And while the economy usually comes out on top as the issue for most voters, there are doubts over whether even a good economy is enough for Joe Biden to win a second term. Certainly, the improving economy – and most importantly an inflation rate that is trending back to the Federal Reserve’s desired 2% annual target – should be an asset for Biden. “Obviously perceptions of Biden and Trump are largely baked in and have been for a long time” says Lee Miringoff, director of the Marist Institute for Public Opinion. “We’re playing at the margins at best.”For Democrats, running on a good economy will present its own challenges. The wing nuts have disproportionate power.”Ramamurti still believes that Biden should emphasize the economy, saying, “I’m of the view that good news is good news.
Persons: Joe Biden, , Jose Torres, ” Powell, , Biden, Al Capone, Alejandro Mayorkas, Bharat Ramamurti, Trump, Lee Miringoff, David Walker, Walker, “ There’s, ” Ramamurti, Ramamurti, Gregory Daco, Pollsters, Mark Zandi Organizations: Federal, Biden, Fed, Interactive, Republicans, Democrats, CBS, Trump, GOP, Homeland, National Economic Council, Marist, , Marist Institute, Public, Biden Administration, Republican, Democratic Party, Democrat, Dow Jones, Moody's Locations: Pennsylvania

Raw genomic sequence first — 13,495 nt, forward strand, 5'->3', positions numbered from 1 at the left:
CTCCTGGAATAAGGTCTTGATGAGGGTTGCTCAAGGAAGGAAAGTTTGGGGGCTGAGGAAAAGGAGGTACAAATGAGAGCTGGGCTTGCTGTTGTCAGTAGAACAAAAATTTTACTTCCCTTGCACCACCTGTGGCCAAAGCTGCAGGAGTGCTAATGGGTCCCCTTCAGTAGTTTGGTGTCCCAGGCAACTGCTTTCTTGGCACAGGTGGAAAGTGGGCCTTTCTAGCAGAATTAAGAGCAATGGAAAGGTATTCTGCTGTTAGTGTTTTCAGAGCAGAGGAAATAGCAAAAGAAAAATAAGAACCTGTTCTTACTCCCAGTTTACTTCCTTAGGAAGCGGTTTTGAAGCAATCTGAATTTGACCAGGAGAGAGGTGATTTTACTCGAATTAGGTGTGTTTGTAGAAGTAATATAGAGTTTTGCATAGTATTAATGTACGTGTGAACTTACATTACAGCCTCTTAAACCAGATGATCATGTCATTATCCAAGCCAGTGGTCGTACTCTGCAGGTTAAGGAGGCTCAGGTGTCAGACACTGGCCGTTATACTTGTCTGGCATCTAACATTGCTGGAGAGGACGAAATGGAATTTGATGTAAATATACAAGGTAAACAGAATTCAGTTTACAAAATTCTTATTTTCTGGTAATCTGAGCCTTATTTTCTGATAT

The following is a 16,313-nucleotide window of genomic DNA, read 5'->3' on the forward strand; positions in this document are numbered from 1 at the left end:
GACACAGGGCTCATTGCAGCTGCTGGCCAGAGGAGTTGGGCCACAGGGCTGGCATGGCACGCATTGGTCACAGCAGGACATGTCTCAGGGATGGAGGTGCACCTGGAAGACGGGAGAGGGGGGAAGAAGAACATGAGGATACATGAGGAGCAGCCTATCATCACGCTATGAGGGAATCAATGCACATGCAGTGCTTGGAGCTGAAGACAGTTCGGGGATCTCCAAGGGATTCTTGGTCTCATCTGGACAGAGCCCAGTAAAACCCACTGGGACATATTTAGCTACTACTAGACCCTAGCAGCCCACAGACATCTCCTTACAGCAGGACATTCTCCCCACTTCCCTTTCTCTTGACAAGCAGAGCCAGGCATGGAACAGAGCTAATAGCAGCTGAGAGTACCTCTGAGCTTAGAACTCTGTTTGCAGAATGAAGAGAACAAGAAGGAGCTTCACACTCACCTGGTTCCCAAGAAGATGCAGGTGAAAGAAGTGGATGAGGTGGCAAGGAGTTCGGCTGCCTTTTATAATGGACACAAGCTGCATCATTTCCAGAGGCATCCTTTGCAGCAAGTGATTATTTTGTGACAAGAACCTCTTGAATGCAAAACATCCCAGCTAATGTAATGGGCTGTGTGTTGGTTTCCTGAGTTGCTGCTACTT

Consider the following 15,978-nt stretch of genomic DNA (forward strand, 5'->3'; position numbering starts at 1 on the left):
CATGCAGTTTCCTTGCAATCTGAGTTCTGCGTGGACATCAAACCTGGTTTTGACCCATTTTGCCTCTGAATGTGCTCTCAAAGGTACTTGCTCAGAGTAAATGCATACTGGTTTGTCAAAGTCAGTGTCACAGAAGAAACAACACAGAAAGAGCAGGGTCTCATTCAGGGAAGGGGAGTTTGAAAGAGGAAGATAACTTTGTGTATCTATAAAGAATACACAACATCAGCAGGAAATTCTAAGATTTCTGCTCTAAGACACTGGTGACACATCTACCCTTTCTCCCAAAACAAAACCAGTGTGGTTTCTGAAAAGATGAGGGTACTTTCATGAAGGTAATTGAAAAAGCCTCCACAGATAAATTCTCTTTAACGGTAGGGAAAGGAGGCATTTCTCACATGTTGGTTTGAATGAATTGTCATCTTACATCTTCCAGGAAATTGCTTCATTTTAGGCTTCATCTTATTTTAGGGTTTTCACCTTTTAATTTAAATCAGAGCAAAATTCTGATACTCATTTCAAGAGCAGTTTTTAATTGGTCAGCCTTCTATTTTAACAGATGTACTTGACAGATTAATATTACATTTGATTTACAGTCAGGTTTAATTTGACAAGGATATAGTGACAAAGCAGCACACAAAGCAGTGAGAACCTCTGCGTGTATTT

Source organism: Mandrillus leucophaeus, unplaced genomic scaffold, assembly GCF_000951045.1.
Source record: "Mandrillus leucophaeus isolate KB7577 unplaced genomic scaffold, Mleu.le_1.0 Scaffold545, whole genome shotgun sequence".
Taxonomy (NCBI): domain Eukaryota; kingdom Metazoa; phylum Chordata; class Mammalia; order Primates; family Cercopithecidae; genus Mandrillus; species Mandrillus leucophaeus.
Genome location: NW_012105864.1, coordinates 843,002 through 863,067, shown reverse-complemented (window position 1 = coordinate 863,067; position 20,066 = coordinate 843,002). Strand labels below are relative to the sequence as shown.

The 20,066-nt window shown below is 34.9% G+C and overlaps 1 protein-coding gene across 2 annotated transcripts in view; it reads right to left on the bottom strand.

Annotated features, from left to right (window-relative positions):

The U.S. economy ended 2023 with a bang, as growth in gross domestic product in the fourth quarter came in at 3.3%, easily dashing expectations on strong consumer spending and exports. Economists had predicted a gain of 2% for the quarter following the third quarter’s 4.9% increase, driven by strong consumer spending, rebuilding of inventories and a resilient labor market. Although 2023 outperformed, defying predictions of a recession even as the Federal Reserve raised interest rates to a level not seen in four decades, most economists are forecasting growth slowing this year. The strong fourth quarter number is likely to cast doubt on whether the Fed will begin cutting interest rates as early as the market thinks. “Consumers will likely remain cautious with their spending as they confront ‘cost fatigue’ and less vibrant labor market conditions.
Persons: , Steve Rick, Gregory Daco, Daco, Jerome Powell, , ” Daco Organizations: Federal Reserve, TruStage, , Fed, Labor Department Locations: U.S, Ukraine